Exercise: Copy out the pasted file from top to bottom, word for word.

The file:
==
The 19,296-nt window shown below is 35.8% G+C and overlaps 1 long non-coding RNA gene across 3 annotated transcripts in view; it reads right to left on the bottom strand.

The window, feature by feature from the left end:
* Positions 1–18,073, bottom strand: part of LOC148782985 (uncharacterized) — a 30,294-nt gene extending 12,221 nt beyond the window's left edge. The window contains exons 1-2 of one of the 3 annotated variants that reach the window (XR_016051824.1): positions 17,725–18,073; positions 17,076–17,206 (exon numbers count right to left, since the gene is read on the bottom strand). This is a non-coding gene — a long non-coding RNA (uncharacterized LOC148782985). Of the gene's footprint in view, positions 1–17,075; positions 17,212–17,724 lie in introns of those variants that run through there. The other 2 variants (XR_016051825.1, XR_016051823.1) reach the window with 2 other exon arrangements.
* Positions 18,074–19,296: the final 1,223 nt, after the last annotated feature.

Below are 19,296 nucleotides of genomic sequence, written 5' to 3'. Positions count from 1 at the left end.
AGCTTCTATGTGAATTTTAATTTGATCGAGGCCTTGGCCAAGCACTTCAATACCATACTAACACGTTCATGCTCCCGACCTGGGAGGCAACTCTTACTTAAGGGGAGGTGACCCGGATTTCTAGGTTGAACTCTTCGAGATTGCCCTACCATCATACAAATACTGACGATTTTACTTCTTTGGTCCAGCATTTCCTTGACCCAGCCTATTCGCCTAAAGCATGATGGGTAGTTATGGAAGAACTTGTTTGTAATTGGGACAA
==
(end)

The 19,296-nt window shown below is 35.8% G+C and overlaps 1 long non-coding RNA gene across 3 annotated transcripts in view; it reads right to left on the bottom strand.

The window, feature by feature from the left end:
* Positions 1–18,073, bottom strand: part of LOC148782985 (uncharacterized) — a 30,294-nt gene extending 12,221 nt beyond the window's left edge. The window contains exons 1-2 of one of the 3 annotated variants that reach the window (XR_016051824.1): positions 17,725–18,073; positions 17,076–17,206 (exon numbers count right to left, since the gene is read on the bottom strand). This is a non-coding gene — a long non-coding RNA (uncharacterized LOC148782985). Of the gene's footprint in view, positions 1–17,075; positions 17,212–17,724 lie in introns of those variants that run through there. The other 2 variants (XR_016051825.1, XR_016051823.1) reach the window with 2 other exon arrangements.
* Positions 18,074–19,296: the final 1,223 nt, after the last annotated feature.

Below are 19,296 nucleotides of genomic sequence, written 5' to 3'. Positions count from 1 at the left end.
AGCTTCTATGTGAATTTTAATTTGATCGAGGCCTTGGCCAAGCACTTCAATACCATACTAACACGTTCATGCTCCCGACCTGGGAGGCAACTCTTACTTAAGGGGAGGTGACCCGGATTTCTAGGTTGAACTCTTCGAGATTGCCCTACCATCATACAAATACTGACGATTTTACTTCTTTGGTCCAGCATTTCCTTGACCCAGCCTATTCGCCTAAAGCATGATGGGTAGTTATGGAAGAACTTGTTTGTAATTGGGACAA